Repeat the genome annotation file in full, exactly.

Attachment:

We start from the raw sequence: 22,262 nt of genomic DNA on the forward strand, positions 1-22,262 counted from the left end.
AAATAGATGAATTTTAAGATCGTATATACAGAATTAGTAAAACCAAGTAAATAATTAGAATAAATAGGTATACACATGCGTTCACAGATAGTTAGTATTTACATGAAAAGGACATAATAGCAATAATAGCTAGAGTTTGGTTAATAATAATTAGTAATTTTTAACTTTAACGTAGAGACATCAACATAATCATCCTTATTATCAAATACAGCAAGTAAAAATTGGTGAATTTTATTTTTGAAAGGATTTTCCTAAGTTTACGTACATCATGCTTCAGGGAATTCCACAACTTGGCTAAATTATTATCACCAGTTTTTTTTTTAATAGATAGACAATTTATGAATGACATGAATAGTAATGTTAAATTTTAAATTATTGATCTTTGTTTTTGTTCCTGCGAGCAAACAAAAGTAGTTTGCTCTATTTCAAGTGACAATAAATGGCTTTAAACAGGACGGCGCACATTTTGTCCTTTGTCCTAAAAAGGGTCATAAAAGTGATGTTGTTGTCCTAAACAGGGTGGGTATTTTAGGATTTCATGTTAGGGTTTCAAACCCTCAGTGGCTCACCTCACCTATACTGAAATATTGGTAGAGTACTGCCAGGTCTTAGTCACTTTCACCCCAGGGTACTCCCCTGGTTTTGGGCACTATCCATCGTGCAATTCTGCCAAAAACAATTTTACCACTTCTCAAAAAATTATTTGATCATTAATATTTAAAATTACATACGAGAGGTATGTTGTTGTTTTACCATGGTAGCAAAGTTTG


We start from the raw sequence: 22,262 nt of genomic DNA on the forward strand, positions 1-22,262 counted from the left end.
AAATAGATGAATTTTAAGATCGTATATACAGAATTAGTAAAACCAAGTAAATAATTAGAATAAATAGGTATACACATGCGTTCACAGATAGTTAGTATTTACATGAAAAGGACATAATAGCAATAATAGCTAGAGTTTGGTTAATAATAATTAGTAATTTTTAACTTTAACGTAGAGACATCAACATAATCATCCTTATTATCAAATACAGCAAGTAAAAATTGGTGAATTTTATTTTTGAAAGGATTTTCCTAAGTTTACGTACATCATGCTTCAGGGAATTCCACAACTTGGCTAAATTATTATCACCAGTTTTTTTTTTAATAGATAGACAATTTATGAATGACATGAATAGTAATGTTAAATTTTAAATTATTGATCTTTGTTTTTGTTCCTGCGAGCAAACAAAAGTAGTTTGCTCTATTTCAAGTGACAATAAATGGCTTTAAACAGGACGGCGCACATTTTGTCCTTTGTCCTAAAAAGGGTCATAAAAGTGATGTTGTTGTCCTAAACAGGGTGGGTATTTTAGGATTTCATGTTAGGGTTTCAAACCCTCAGTGGCTCACCTCACCTATACTGAAATATTGGTAGAGTACTGCCAGGTCTTAGTCACTTTCACCCCAGGGTACTCCCCTGGTTTTGGGCACTATCCATCGTGCAATTCTGCCAAAAACAATTTTACCACTTCTCAAAAAATTATTTGATCATTAATATTTAAAATTACATACGAGAGGTATGTTGTTGTTTTACCATGGTAGCAAAGTTTG